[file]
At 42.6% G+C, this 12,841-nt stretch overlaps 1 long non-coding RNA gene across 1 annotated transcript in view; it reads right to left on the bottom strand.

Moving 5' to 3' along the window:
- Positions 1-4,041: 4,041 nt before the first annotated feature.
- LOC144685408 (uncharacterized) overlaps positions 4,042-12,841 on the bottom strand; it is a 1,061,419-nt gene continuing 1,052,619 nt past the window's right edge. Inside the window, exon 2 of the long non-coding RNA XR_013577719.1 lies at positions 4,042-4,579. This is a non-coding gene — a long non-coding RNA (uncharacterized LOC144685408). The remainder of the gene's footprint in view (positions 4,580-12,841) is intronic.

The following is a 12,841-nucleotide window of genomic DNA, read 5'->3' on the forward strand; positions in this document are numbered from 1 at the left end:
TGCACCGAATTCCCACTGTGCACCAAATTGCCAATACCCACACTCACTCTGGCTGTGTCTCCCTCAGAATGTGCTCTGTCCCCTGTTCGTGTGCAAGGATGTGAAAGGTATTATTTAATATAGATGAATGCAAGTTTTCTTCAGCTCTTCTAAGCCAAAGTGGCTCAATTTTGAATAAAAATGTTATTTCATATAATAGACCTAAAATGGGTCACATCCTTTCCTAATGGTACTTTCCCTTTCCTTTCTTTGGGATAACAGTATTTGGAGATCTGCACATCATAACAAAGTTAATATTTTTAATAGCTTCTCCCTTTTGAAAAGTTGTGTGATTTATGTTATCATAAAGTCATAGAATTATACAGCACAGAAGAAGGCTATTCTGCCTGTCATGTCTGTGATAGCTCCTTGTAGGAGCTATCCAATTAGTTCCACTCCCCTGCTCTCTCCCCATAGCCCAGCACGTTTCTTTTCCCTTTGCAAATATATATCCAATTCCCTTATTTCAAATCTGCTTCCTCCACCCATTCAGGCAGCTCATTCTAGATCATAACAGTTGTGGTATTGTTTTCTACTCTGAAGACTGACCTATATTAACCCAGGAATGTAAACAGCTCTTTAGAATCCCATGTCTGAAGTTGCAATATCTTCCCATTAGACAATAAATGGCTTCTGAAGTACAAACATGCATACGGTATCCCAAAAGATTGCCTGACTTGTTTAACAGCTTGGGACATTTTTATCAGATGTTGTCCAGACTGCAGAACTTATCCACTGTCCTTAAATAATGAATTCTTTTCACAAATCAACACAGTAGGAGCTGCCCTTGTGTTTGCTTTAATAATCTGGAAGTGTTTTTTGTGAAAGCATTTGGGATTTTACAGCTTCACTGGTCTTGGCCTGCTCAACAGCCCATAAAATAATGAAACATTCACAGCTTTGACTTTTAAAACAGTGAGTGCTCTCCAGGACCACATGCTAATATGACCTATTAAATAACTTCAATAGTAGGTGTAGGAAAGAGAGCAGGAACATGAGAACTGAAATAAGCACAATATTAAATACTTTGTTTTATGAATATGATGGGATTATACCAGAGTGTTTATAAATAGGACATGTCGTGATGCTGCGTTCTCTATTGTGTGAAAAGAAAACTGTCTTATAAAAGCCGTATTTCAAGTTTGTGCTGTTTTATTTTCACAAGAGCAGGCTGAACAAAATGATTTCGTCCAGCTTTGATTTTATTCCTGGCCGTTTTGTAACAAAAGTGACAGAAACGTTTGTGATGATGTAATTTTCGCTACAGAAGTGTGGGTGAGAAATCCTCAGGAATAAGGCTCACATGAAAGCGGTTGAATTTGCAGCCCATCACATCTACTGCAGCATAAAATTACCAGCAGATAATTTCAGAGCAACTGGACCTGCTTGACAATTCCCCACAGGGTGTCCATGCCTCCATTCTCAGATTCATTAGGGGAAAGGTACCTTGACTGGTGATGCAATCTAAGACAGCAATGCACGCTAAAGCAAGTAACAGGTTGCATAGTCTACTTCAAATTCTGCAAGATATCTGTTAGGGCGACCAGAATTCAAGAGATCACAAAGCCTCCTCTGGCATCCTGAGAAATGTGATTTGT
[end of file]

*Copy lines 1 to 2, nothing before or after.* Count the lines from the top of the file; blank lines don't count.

At 42.6% G+C, this 12,841-nt stretch overlaps 1 long non-coding RNA gene across 1 annotated transcript in view; it reads right to left on the bottom strand.

Moving 5' to 3' along the window: